As the Senior Features Editor at Bustle, it's part of my job to field every email sent to email@example.com, which can amount to over 100 pitches each day. Want to know how to make sure your pitch stands out? Let me share some suggestions on how to pitch to Bustle.
But first, the same disclaimer I always give: this is only advice on how to pitch to Bustle. I can't speak to the protocols at other publications or websites, though I imagine that other web editors in my position are similarly strapped for time, flooded with emails, and eager for you to get to the point of your pitch as succinctly as possible. These tips are aimed at helping you make sure you get your message across quickly, clearly, and professionally. They worked for me when I was a freelancer, so please know that when I open each of these emails, I've totally been there.
But look at me, rambling on when I'm telling you to get straight to the point. Here are my main tips on how to pitch to Bustle.
1. Know What We're Looking For In The First Place
Here's what I'm generally looking for: personal essays, think pieces pegged to events in news, pop culture or feminism, editorials, reported pieces, experiments, and really, any other super-strong work you'd like to reach a large audience with. If you are writing a reaction to a current event, be sure to submit it the day of the event or in the 24 hours after —the news cycle moves very quickly, so you'll want to write any reactions as soon as possible. As far as length, 1000-1500 words is your sweet spot, but there's some room on either end.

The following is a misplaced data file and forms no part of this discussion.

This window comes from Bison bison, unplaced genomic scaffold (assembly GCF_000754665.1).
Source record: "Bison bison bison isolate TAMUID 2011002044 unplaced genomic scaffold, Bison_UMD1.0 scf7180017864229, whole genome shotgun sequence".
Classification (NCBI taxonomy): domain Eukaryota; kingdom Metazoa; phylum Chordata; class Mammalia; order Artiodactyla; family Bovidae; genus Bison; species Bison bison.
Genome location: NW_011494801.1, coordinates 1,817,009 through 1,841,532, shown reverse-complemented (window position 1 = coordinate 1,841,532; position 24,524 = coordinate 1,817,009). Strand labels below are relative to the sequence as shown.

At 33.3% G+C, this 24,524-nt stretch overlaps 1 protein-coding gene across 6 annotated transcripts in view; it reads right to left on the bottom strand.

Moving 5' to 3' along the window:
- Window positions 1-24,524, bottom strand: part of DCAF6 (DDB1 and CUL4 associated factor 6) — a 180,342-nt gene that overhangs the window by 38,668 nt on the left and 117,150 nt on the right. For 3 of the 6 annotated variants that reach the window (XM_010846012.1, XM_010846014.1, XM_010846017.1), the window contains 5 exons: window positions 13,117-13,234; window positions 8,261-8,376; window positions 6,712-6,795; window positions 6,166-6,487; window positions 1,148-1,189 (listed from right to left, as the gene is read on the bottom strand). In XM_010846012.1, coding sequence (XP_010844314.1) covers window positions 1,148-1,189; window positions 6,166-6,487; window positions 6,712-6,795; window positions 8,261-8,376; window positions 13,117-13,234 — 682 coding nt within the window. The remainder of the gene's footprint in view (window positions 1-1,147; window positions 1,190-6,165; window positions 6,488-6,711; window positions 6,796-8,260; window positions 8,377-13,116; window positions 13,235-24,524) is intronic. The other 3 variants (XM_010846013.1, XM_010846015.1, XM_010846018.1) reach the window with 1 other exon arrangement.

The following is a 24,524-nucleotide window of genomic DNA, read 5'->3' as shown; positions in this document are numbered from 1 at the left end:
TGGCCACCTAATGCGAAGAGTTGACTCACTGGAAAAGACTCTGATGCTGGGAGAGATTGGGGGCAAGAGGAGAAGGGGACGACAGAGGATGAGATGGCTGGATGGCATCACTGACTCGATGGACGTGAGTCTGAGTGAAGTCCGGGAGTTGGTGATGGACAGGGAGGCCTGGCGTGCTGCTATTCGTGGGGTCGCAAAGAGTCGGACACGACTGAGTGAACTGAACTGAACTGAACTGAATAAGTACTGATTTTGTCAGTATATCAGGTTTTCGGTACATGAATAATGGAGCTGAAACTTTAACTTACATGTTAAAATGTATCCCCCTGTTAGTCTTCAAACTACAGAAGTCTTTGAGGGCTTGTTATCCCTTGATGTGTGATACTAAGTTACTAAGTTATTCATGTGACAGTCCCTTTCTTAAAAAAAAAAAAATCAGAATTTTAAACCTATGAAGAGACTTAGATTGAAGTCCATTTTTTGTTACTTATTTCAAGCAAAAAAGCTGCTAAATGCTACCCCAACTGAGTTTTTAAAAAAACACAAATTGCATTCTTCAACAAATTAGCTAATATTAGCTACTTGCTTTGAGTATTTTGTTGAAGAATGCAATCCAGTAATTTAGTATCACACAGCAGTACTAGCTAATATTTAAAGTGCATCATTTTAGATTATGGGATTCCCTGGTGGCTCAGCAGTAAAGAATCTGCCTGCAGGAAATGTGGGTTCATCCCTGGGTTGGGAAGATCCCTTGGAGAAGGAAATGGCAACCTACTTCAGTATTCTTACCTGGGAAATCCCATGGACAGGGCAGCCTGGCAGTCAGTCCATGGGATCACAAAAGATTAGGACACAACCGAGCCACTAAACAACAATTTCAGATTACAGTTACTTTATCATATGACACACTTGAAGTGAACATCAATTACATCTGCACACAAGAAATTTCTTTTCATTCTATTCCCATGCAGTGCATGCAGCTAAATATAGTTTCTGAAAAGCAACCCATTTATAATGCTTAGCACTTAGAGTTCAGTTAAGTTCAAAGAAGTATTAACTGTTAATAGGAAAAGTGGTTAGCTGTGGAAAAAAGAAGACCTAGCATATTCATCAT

We only accept pieces that haven't been published elsewhere, and of course, you should be familiar with the site and tone of Bustle. Know that if I haven't worked with you before, I will always need to see a full draft before I commit to running a piece. That said, you can pitch an idea first and get my opinion on whether it's a fit for the site in the first place (more on that in a minute) before writing up a full draft.
2. Make Sure Your Subject Line Doesn't Sound Like PR
Because I get lots of spam to firstname.lastname@example.org, you want to be sure your subject line makes it clear you're not a PR rep. The main way to do this is not to get too fancy, vague, or cheesy. Your subject line can read like a sample headline, for example, "SUBMISSION: 6 Reasons Pitch Perfect Is The Ultimate Feminist Film, “PITCH: What I Learned About Love From Losing My Mother (Draft Attached)” NOT “Funky Freelancer Wants To Write About Sex!” or “Hi Bustle!” These days, we are using a system called Submittable, so if you send an email to email@example.com, you will be automatically prompted to submit your work through that system.
3. Keep Your Intro Simple
Keep the body of your email intro short, professional, and clear. Briefly introduce yourself, avoid telling your life story, link to any related articles you’ve published if applicable, then get straight to the pitch. Ideally, the whole intro is one paragraph, max. Remember — I'm trying to get straight to your draft or pitch, and honestly, while it's awesome if you've been published elsewhere or went to J school, I always, always judge 100 percent on the writing itself.
4. Submit Full Drafts Whenever Possible